What's the difference between the 2 Lipos?
Which is Better: Liposculpture or Laser Lipo?
Doctor Answers 7
What is Liposculpture?
It may be good to know what you mean by “Liposculpture” as it has a few different interpretations. In most cases, it is the same as traditional liposuction and at times, it includes the use of fat injections (grafts) to further “sculpt” the body. Others may use the term to mean high definition liposuction that makes the underlying muscles more prominent. LipoSculpture is also an internet site that promotes various types of liposuction technology (but not all of their doctors are plastic surgeons). As the other 2 surgeons have said, don’t believe the hype generated by laser lipo but rather find an experienced Board Certified surgeon that can show you real patient results.
Have a question? Ask a doctor
Laser lipo v. liposculpture: semantics
They are essentially the same
You might also like...
Difference between traditional Liposuction and Laser Lipo
Laser Liposuction Maybe More Hype than Benefit over Traditional Lipocustion
Benefits of Laser-Assisted Liposuction in my opinion are more theoretical than real.
The primary benefit of laser-assisted liposuction is that the recovery period has been touted as less painful, and you may experience less swelling and bruising. I have not seen any difference. The theory is that because the laser used to disrupt the fat cells it causes less trauma to your tissues than mechanical removal—but the surgeon still does have to get under the skin and remove the fat. It generally takes me longer to use laser assisted liposuction and there is the danger of heat generation and a burn complication.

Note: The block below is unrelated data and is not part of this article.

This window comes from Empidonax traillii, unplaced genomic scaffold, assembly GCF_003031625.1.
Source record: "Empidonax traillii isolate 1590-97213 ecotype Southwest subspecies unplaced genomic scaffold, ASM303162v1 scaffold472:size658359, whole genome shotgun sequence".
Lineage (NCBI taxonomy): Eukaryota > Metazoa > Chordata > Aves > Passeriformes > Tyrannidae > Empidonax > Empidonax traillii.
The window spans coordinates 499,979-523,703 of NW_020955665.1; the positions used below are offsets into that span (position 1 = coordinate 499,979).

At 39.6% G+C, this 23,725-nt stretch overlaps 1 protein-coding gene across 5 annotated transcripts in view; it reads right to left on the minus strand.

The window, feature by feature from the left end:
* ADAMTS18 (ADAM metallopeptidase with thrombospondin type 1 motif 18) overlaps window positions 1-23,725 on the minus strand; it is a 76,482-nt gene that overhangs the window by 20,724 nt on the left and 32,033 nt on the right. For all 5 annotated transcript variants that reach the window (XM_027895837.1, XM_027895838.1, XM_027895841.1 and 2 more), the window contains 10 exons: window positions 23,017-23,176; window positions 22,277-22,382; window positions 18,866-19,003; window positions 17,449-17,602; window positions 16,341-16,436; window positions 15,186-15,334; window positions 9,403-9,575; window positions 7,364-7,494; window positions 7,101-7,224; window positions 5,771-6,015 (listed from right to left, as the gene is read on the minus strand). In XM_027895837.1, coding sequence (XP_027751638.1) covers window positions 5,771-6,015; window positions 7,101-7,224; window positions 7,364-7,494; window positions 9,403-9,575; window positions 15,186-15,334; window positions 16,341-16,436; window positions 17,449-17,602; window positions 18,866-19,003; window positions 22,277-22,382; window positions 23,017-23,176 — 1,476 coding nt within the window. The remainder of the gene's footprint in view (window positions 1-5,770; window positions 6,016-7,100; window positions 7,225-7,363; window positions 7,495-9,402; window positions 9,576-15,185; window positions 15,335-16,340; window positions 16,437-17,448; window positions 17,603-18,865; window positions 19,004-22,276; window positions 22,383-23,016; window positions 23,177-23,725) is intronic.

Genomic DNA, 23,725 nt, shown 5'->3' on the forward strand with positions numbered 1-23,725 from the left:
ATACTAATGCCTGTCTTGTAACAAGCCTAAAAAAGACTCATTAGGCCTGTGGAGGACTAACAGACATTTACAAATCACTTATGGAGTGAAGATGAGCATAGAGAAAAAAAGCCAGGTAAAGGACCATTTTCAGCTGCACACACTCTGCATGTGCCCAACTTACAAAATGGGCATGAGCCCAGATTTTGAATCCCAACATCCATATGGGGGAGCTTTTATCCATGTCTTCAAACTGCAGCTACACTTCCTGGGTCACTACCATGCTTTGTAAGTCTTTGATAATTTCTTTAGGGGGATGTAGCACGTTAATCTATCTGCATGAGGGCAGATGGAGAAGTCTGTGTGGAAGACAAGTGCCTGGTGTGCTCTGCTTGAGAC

Laser-assisted liposuction has not been demonstrated to produce better results than tumescent ("traditional") liposuction.
The #1 consideration—for both pain & swelling and your ultimate result—is your choice of surgeon. A skilled, experienced surgeon will give you the best surgical outcome with minimized pain and recovery time. I suggest looking up surgeons who are certified by the American Board of Plastic Surgery
Laser Lipo versus liposculpture
Laser liposuction uses a very fine fiber to accomplish destruction of fat cells and claims to promote skin contraction (unproven). It also supposedly results in less bruising, again unproven.
Liposculpture can be achieved using multiple different techniques but traditionally it is utilizes suction with or without the application of ultrasonic energy.
Depending on the area and the amount of fat to be removed, there may be different benefits to one technique over the other.
Due to the small fibers used in laser lipolysis, it is indicated for smaller more localized fatty deposits whereas larger areas are more effectively managed with suction assisted lipectomy. Depending on the surgeon's preference and experience, many will use liposuction after laser lipolysis to evacuate the destroyed fat cells, whereas other physicians may leave this for the body to eliminate.
Do not be confused with the names. The best lipo removal device I know is the Vaser, a non laser way to remove fat. A laser is nice, but not the workhorse. See a BCS with a Vaser and you will have half the battle done. We like Vaser because we can do all skin types with consistent reliable results.
The answer lies in the surgeon, not the lipo machine
Laser lipo is pretty new with a lot of new machines coming out on the market. I have used the Smooth Laser. A laser is placed under the skin to heat the fat to melt fat cells and then the surgeon goes into remove the fat with the cannula.
I mostly use Power Assisted Liposuction to remove the fat.
The key is going to a Board Certified Plastic Surgeon to give you the best results. Don't be fooled by the marketing hype. The laser does not give you the results. The surgeon does. Check his or her pictures and certification.
These answers are for educational purposes and should not be relied upon as a substitute for medical advice you may receive from your physician. If you have a medical emergency, please call 911. These answers do not constitute or initiate a patient/doctor relationship.